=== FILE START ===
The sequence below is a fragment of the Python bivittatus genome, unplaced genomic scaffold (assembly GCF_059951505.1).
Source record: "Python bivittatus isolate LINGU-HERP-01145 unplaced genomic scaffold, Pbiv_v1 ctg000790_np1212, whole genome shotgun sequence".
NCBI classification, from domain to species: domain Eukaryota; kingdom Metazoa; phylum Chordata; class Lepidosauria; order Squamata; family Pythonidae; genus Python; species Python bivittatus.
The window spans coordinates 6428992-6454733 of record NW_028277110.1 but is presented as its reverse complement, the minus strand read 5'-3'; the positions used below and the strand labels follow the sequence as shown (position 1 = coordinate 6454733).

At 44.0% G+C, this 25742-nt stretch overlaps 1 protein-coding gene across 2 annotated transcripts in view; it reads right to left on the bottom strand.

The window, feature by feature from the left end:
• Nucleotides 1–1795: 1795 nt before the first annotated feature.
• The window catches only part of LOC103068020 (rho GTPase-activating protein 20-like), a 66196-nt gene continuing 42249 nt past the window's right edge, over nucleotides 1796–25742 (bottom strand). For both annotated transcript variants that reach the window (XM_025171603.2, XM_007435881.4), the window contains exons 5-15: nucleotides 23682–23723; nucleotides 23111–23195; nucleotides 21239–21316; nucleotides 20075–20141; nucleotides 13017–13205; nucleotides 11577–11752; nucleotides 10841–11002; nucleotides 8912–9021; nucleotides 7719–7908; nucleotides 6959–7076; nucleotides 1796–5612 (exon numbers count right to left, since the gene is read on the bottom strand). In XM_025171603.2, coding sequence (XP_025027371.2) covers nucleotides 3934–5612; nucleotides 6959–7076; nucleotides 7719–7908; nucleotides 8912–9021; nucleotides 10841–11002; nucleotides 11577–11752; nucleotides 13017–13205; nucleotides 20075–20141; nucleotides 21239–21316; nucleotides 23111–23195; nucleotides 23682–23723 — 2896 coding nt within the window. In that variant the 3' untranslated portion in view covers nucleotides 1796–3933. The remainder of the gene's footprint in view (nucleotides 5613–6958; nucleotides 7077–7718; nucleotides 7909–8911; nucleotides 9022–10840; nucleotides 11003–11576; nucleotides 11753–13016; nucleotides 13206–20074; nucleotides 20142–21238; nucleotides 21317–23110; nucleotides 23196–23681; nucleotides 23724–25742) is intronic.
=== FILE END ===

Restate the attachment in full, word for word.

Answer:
The sequence below is a fragment of the Python bivittatus genome, unplaced genomic scaffold (assembly GCF_059951505.1).
Source record: "Python bivittatus isolate LINGU-HERP-01145 unplaced genomic scaffold, Pbiv_v1 ctg000790_np1212, whole genome shotgun sequence".
NCBI classification, from domain to species: domain Eukaryota; kingdom Metazoa; phylum Chordata; class Lepidosauria; order Squamata; family Pythonidae; genus Python; species Python bivittatus.
The window spans coordinates 6428992-6454733 of record NW_028277110.1 but is presented as its reverse complement, the minus strand read 5'-3'; the positions used below and the strand labels follow the sequence as shown (position 1 = coordinate 6454733).

At 44.0% G+C, this 25742-nt stretch overlaps 1 protein-coding gene across 2 annotated transcripts in view; it reads right to left on the bottom strand.

The window, feature by feature from the left end:
• Nucleotides 1–1795: 1795 nt before the first annotated feature.
• The window catches only part of LOC103068020 (rho GTPase-activating protein 20-like), a 66196-nt gene continuing 42249 nt past the window's right edge, over nucleotides 1796–25742 (bottom strand). For both annotated transcript variants that reach the window (XM_025171603.2, XM_007435881.4), the window contains exons 5-15: nucleotides 23682–23723; nucleotides 23111–23195; nucleotides 21239–21316; nucleotides 20075–20141; nucleotides 13017–13205; nucleotides 11577–11752; nucleotides 10841–11002; nucleotides 8912–9021; nucleotides 7719–7908; nucleotides 6959–7076; nucleotides 1796–5612 (exon numbers count right to left, since the gene is read on the bottom strand). In XM_025171603.2, coding sequence (XP_025027371.2) covers nucleotides 3934–5612; nucleotides 6959–7076; nucleotides 7719–7908; nucleotides 8912–9021; nucleotides 10841–11002; nucleotides 11577–11752; nucleotides 13017–13205; nucleotides 20075–20141; nucleotides 21239–21316; nucleotides 23111–23195; nucleotides 23682–23723 — 2896 coding nt within the window. In that variant the 3' untranslated portion in view covers nucleotides 1796–3933. The remainder of the gene's footprint in view (nucleotides 5613–6958; nucleotides 7077–7718; nucleotides 7909–8911; nucleotides 9022–10840; nucleotides 11003–11576; nucleotides 11753–13016; nucleotides 13206–20074; nucleotides 20142–21238; nucleotides 21317–23110; nucleotides 23196–23681; nucleotides 23724–25742) is intronic.